That Time Of Year

When you live in the mountains of North Carolina, each year always has one day when you know that the season has changed from fall to winter weatherwise. You go to bed one evening surrounded by balmy Indian summer like temperatures and wake to the sound of high winds and a 40 degree temp reading.

And the local forecast says that there is more low temperature weather in store for our future. It had to happen—it is just a matter of when and how much.

I remember when Sandi and I moved from Michigan to North Carolina and experienced our first winter. It would get very cold for a couple of days—maybe even snow—and then the temperature would moderate up for a time, the snow would go away and the Carolina Blue skies would invite us out for a late afternoon or Saturday stroll around our favorite lake. Unlike Michigan which would cloud up in late October and you would not see the sun again until April. There might be a few warming trends per winter but by and large the temperature would stay cold and the snow would get dirtier and dirtier during those winter months.

It was something you took for granted and learned to live with but always looked forward to warmer weather with a passion. We even brought our cross-country skis with us but sold them after a winter when we found out you couldn’t really depend on any regular snowfall or tempertures to go with it. We’d get a foot of snow one day and the next day it would be fifty degrees and we would be sitting on the front porch in our lightweight jackets getting a winter tan. I gues that’s why North Carolina is a leading retirement state—it’s all about the moderate weather.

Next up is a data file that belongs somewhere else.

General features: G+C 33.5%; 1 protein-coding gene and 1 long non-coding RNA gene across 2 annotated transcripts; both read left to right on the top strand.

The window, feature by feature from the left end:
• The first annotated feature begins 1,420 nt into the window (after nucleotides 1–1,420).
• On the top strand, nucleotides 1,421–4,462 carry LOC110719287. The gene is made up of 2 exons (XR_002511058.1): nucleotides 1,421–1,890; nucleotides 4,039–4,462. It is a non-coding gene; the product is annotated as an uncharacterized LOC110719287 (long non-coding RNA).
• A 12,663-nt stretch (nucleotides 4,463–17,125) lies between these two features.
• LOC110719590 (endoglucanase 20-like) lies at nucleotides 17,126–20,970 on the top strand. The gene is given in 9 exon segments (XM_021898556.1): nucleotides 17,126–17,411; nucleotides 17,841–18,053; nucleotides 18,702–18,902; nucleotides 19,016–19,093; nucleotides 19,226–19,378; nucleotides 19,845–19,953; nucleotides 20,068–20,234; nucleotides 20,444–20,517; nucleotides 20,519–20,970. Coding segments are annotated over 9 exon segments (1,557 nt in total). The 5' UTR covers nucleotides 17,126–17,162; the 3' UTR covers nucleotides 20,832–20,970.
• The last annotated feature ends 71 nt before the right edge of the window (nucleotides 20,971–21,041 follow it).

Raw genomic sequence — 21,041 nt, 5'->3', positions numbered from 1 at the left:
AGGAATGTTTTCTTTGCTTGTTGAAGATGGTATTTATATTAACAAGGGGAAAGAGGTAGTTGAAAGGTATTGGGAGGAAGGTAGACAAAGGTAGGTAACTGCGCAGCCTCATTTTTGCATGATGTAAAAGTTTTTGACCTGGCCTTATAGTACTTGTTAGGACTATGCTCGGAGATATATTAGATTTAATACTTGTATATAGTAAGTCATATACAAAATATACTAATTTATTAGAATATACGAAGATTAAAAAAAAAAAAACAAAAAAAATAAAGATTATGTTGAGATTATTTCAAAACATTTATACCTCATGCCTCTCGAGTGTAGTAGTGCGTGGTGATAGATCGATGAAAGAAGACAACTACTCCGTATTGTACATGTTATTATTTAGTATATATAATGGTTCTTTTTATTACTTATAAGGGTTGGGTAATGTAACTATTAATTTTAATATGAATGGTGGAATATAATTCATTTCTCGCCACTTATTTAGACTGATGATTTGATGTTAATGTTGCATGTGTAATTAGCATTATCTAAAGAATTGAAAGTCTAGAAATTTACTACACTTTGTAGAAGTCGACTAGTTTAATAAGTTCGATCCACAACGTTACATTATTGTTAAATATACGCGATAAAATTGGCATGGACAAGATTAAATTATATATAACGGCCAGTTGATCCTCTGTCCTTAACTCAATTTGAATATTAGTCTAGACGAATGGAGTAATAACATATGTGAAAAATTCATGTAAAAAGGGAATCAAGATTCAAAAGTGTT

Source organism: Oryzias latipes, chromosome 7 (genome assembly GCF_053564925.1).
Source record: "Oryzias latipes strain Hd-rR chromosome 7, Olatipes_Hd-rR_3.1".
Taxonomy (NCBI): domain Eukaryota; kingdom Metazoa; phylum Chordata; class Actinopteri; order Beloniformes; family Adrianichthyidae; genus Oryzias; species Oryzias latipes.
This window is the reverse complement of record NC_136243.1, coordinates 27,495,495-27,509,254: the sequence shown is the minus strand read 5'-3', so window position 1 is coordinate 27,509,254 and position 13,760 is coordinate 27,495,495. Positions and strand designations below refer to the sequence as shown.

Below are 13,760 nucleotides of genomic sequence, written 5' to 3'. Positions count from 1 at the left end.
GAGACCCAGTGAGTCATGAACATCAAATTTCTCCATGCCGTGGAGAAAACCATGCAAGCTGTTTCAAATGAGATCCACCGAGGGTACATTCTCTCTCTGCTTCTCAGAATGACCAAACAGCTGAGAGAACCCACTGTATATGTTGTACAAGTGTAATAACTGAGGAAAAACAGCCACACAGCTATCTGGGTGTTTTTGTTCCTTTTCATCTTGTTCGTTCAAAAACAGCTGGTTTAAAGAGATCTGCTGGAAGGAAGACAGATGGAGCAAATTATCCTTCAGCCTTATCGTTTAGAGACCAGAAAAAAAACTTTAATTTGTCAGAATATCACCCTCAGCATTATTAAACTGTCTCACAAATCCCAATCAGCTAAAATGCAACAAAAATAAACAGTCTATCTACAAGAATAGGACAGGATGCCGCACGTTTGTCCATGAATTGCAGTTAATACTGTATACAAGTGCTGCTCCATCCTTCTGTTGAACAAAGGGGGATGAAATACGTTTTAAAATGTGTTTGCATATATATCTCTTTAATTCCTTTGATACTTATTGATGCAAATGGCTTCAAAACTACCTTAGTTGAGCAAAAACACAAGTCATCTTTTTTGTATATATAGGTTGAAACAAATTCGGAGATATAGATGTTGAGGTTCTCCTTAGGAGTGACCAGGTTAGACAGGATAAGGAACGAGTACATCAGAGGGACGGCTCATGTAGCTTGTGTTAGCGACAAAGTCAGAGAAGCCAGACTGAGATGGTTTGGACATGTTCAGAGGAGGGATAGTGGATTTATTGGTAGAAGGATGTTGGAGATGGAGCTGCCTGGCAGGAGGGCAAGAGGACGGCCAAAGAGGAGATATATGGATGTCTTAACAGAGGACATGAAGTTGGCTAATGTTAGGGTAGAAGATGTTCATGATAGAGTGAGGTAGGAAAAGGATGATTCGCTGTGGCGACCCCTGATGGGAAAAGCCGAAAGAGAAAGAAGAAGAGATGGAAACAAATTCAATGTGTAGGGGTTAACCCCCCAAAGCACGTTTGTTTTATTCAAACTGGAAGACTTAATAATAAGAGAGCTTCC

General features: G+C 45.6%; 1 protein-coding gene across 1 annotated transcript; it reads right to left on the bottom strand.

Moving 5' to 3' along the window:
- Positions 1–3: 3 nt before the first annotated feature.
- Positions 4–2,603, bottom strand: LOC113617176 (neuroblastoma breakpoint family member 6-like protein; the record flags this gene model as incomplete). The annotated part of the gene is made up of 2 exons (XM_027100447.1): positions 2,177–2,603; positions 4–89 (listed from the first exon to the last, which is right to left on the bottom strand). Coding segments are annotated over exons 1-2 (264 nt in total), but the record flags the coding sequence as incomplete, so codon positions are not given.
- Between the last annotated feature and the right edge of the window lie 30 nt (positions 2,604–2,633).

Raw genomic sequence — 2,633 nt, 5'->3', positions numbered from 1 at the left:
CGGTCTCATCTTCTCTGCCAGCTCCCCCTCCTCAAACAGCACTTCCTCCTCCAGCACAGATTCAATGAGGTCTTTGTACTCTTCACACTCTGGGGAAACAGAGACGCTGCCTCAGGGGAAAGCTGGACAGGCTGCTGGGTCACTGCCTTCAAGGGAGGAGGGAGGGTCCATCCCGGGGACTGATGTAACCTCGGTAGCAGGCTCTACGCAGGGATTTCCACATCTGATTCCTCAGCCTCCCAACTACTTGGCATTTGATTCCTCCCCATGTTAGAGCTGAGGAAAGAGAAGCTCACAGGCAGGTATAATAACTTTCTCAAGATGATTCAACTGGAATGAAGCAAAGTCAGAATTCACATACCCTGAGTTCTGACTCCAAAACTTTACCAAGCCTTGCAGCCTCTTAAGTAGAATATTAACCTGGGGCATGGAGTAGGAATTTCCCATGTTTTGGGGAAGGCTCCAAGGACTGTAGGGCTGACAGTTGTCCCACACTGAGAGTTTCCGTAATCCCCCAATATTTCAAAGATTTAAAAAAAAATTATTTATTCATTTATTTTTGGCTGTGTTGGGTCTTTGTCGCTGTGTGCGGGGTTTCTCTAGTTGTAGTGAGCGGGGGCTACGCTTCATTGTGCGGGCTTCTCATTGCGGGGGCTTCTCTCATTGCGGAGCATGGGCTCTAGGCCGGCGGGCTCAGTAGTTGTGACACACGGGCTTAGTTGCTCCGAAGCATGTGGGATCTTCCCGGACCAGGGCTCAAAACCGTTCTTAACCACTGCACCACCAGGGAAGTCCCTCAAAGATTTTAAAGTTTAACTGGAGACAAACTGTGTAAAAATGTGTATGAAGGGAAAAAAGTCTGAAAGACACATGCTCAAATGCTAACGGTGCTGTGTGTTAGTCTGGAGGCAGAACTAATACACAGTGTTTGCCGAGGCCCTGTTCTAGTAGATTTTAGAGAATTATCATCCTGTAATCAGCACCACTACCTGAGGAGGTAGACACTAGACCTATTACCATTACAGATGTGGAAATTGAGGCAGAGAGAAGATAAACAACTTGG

Don’t get me wrong—we have all four seasons here—just not as extreme as in places north of us. In Michigan we had the “lake effect” snows—located as we were between Lake Michigan to the west and Lake Huron to the east. Some days it would take hours to shovel out the drive way in order to get to work—but most of the time we always made it in.

During my recent bike rides I have seen a lot of wooly worms on the road moving slowly from one side to the other. Most have been dark brown or black which, according to local tradition means a long cold winter. And it’s not like we don’t need the moisture—having been in nearly drought conditions for most of the year. It is a lot worse water-wise off the mountain. Heavy rain has a tendency to run off whereas snow will stay on the ground and soak in as it melts.

I don’t know what the almanac says about this winter but I do know it is about time to change my focus and begin to get serious about laying up some wood to keep us warm when the cold and windy days that are just around the corner are more normal than not.

Until then, maybe I will get a few more rides in and a little more garden cleanup taken care of.

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